# Homework Help: Write a computer program to solve for time of a falling body

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1. Sep 25, 2016

### Elvis 123456789

1. The problem statement, all variables and given/known data
In this problem you will do numerical computer calculations. A skydiver of mass 75.0 kg jumps out of a plane at an altitude of 30.0 km above the surface of the Earth. His parachute fails to open. Assume there is no horizontal motion and the initial velocity is zero. We ultimately will want to do a calculation that includes variation in the drag force due to variation in atmospheric density as well as the variation of the gravitational force with altitude. But we will start simple.

a) Calculate the time to fall to the ground with no air resistance and no variation in g. Compare your result to the analytical result and refine the computer code to achieve no worse than 0.1% accuracy by adjusting the time step.

b) Now include a retarding force of F(v) = c2, where c=0.500 kg/m and is constant. You should be able to compare your result to an analytic result from problem 3.

c) Now include a height dependence in the drag force due to atmospheric density. The new drag coefficient is c = 0.5*e-y/H, where H=8.00 km is the scale height of the atmosphere and y is the height above the ground.

d) Now include the fact that g is not constant with height but given by g = 9.8/(1+y/Re)2 m/s2, where Re is the radius of the Earth and is 6370 km.

e) For the last case, make a plot of acceleration, velocity, and height as a function of time. Is there anything odd here? Comment on the acceleration. Include your results, plots, and a print out of your program with your submission. This problem will be fully graded

2. Relevant equations
a = dv/dt
v = dy/dt

3. The attempt at a solution
Hey guys and gals. I'm completely stumped on this question. I have never programmed before, and the professor did not go over how to make a computer program, nor did he give any tips on how to do so. I'm not complaining, just trying to get you all to sympathize with me for not even being able to start this.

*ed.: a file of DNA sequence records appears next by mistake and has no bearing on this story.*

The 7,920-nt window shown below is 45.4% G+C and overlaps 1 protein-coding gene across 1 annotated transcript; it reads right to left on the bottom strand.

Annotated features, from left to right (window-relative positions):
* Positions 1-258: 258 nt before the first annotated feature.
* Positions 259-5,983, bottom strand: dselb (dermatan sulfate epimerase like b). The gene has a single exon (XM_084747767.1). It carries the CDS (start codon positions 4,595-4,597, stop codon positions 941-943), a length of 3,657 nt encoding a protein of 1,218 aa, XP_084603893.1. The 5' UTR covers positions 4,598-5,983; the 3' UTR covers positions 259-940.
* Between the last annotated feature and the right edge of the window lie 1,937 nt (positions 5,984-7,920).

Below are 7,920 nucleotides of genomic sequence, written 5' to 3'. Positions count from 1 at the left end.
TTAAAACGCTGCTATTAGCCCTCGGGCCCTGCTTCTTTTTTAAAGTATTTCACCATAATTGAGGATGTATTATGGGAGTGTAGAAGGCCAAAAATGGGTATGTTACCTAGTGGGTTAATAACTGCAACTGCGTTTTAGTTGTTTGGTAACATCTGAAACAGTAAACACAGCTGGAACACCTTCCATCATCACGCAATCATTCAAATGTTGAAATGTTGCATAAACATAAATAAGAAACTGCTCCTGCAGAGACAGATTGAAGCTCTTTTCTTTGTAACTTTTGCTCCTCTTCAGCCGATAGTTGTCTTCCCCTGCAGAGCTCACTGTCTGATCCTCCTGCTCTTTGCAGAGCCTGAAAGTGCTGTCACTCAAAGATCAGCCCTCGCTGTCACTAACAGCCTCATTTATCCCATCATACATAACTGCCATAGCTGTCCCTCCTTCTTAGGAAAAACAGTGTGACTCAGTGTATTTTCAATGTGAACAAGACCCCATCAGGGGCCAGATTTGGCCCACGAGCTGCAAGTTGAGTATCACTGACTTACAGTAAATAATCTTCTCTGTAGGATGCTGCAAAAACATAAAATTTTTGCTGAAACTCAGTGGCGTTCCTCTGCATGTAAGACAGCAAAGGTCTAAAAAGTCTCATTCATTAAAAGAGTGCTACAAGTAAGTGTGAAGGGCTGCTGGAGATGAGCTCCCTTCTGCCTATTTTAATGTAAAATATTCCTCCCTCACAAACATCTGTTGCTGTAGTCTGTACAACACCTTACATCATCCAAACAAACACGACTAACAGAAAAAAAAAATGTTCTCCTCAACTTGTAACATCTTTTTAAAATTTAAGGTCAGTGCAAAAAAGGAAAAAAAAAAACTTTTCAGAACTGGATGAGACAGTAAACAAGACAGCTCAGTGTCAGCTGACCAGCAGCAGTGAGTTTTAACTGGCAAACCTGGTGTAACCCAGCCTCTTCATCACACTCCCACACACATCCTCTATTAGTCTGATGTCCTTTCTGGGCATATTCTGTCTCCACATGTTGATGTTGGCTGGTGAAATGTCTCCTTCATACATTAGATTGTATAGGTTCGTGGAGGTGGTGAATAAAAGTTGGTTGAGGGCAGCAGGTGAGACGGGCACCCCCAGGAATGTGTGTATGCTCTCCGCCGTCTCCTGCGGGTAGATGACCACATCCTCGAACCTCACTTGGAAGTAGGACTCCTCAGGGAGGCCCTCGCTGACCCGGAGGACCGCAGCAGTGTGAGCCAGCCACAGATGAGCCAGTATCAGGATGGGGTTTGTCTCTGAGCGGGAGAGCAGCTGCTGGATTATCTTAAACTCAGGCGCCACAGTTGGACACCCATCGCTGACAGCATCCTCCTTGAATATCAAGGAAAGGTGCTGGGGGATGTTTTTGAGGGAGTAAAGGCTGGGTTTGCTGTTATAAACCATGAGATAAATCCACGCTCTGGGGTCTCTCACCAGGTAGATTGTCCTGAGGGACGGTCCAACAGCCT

I feel like i'm probably supposed to use the concept of riemann sums to do this problem, but I just don't know how to implement it in a computer program.

for the first part i was thinking of the graph of acceleration vs time. It would just be a horizontal line for all t up until the skydiver hits the ground with a value of 9.8 m/s^2.
If I consider t=0 to be the time that the skydiver jumps off the plane, then I can break up the graph of acceleration vs time into various rectangles of width "Δt" and height "g" going from Δt1 to Δtn. If i then calculated the area under the graph id get ΔV = Σ g*Δti where 1≤ i ≤ n but then I get Δt = ΔV/a
which is just Δt = ΣΔti which makes sense but it doesn't really help me in implementing it. I know the analytical solution to part a is t = sqrt (2y/g) but don't know how to get an approximate numerical solution.

could anybody give me any hints?

2. Sep 25, 2016

### Staff: Mentor

Freemat works a lot like matlab but doesn't have the breadth of matlab.

http://freemat.sourceforge.net/

3. Sep 25, 2016

### Elvis 123456789

Thanks for the recommendation, but I downloaded python already for this. Though the programming language is really the least of my worries...

4. Sep 25, 2016

### Staff: Mentor

The key part to writing a simulation of this is to use the differential equations you have.

As an example, I am given dy/dy=2x and so I rewrite it to:

dy = 2 * x * dx

next I create a loop around it as in the example below in pseudo-code (ie you get to code it in python)

Code (Text):

x=0
dx=0.001
y=0
dy=0

for i = 0 to 100:
dy = 2 * x * dx
y = y + dy
print x,y

x = x + dx

5. Sep 25, 2016

### Elvis 123456789

so for the first part of this problem
i have d2y/dt2 = g (taking down to be positive)

my program would be
g = 9.81
y = 0 initial position
dy/dt = initial velocity
Δt= 0.01 time interval

for i in range(1, 7821): # i chose 1 to 7821 because 7820*0.01 = 78.2 seconds the time I calculated analytically for the person to fall
d2y/dt2 = g
y = y + dy/dt * Δt
dy/dt = dy/dt + d2y/dt2 * Δt
return[ y/(dy/dt) ]

does this look correct?

6. Sep 25, 2016

### rcgldr

I assume that b) should be F(v) = c v2 (otherwise the units are wrong).

You could use Runge Kutta fourth order, known as RK4. Wiki article:

http://en.wikipedia.org/wiki/Runge–Kutta_methods

However the article doesn't explain how to handle the two step process to get from acceleration to velocity to position. As a brief explanation, for each of the four Runge Kutta steps, calculate position before calculating velocity. I could post psuedo code, but it's probably too soon to do this at this point in this thread.